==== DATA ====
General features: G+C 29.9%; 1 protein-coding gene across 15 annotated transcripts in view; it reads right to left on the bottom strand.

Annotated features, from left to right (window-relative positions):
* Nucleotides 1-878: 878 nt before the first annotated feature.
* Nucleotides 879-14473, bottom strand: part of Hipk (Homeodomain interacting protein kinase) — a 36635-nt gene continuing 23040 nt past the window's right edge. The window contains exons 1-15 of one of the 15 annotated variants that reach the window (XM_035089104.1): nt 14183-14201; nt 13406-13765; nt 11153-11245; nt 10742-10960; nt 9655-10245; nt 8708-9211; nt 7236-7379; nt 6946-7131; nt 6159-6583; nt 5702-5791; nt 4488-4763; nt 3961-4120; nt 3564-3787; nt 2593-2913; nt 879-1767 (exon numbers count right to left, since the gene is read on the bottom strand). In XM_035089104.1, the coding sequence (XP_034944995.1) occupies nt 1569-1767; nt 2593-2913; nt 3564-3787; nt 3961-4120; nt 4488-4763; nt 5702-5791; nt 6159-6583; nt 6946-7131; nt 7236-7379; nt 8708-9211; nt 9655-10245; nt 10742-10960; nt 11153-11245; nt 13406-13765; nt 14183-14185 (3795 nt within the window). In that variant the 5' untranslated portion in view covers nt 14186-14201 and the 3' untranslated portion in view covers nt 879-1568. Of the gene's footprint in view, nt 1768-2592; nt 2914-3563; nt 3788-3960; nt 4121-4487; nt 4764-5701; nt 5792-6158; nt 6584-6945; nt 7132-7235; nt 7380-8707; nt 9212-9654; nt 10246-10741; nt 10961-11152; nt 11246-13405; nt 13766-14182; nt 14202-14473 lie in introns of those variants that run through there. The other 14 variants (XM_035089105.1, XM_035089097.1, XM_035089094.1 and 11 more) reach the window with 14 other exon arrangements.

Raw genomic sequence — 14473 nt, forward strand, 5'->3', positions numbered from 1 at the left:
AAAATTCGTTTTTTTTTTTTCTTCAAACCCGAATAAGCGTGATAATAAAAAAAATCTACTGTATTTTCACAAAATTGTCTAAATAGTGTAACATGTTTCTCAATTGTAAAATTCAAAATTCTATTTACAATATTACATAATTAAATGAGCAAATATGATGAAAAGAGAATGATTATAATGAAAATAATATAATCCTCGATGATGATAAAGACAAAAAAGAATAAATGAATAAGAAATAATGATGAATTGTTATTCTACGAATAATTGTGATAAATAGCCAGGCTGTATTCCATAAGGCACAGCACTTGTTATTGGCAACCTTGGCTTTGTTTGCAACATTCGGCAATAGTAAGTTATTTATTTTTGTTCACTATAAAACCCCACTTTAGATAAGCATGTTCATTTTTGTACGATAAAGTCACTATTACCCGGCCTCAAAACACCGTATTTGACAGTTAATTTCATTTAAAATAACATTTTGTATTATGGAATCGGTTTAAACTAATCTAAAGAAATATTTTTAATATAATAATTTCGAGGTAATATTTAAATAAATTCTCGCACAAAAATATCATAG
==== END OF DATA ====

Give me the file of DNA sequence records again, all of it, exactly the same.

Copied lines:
General features: G+C 29.9%; 1 protein-coding gene across 15 annotated transcripts in view; it reads right to left on the bottom strand.

Annotated features, from left to right (window-relative positions):
* Nucleotides 1-878: 878 nt before the first annotated feature.
* Nucleotides 879-14473, bottom strand: part of Hipk (Homeodomain interacting protein kinase) — a 36635-nt gene continuing 23040 nt past the window's right edge. The window contains exons 1-15 of one of the 15 annotated variants that reach the window (XM_035089104.1): nt 14183-14201; nt 13406-13765; nt 11153-11245; nt 10742-10960; nt 9655-10245; nt 8708-9211; nt 7236-7379; nt 6946-7131; nt 6159-6583; nt 5702-5791; nt 4488-4763; nt 3961-4120; nt 3564-3787; nt 2593-2913; nt 879-1767 (exon numbers count right to left, since the gene is read on the bottom strand). In XM_035089104.1, the coding sequence (XP_034944995.1) occupies nt 1569-1767; nt 2593-2913; nt 3564-3787; nt 3961-4120; nt 4488-4763; nt 5702-5791; nt 6159-6583; nt 6946-7131; nt 7236-7379; nt 8708-9211; nt 9655-10245; nt 10742-10960; nt 11153-11245; nt 13406-13765; nt 14183-14185 (3795 nt within the window). In that variant the 5' untranslated portion in view covers nt 14186-14201 and the 3' untranslated portion in view covers nt 879-1568. Of the gene's footprint in view, nt 1768-2592; nt 2914-3563; nt 3788-3960; nt 4121-4487; nt 4764-5701; nt 5792-6158; nt 6584-6945; nt 7132-7235; nt 7380-8707; nt 9212-9654; nt 10246-10741; nt 10961-11152; nt 11246-13405; nt 13766-14182; nt 14202-14473 lie in introns of those variants that run through there. The other 14 variants (XM_035089105.1, XM_035089097.1, XM_035089094.1 and 11 more) reach the window with 14 other exon arrangements.

Raw genomic sequence — 14473 nt, forward strand, 5'->3', positions numbered from 1 at the left:
AAAATTCGTTTTTTTTTTTTCTTCAAACCCGAATAAGCGTGATAATAAAAAAAATCTACTGTATTTTCACAAAATTGTCTAAATAGTGTAACATGTTTCTCAATTGTAAAATTCAAAATTCTATTTACAATATTACATAATTAAATGAGCAAATATGATGAAAAGAGAATGATTATAATGAAAATAATATAATCCTCGATGATGATAAAGACAAAAAAGAATAAATGAATAAGAAATAATGATGAATTGTTATTCTACGAATAATTGTGATAAATAGCCAGGCTGTATTCCATAAGGCACAGCACTTGTTATTGGCAACCTTGGCTTTGTTTGCAACATTCGGCAATAGTAAGTTATTTATTTTTGTTCACTATAAAACCCCACTTTAGATAAGCATGTTCATTTTTGTACGATAAAGTCACTATTACCCGGCCTCAAAACACCGTATTTGACAGTTAATTTCATTTAAAATAACATTTTGTATTATGGAATCGGTTTAAACTAATCTAAAGAAATATTTTTAATATAATAATTTCGAGGTAATATTTAAATAAATTCTCGCACAAAAATATCATAG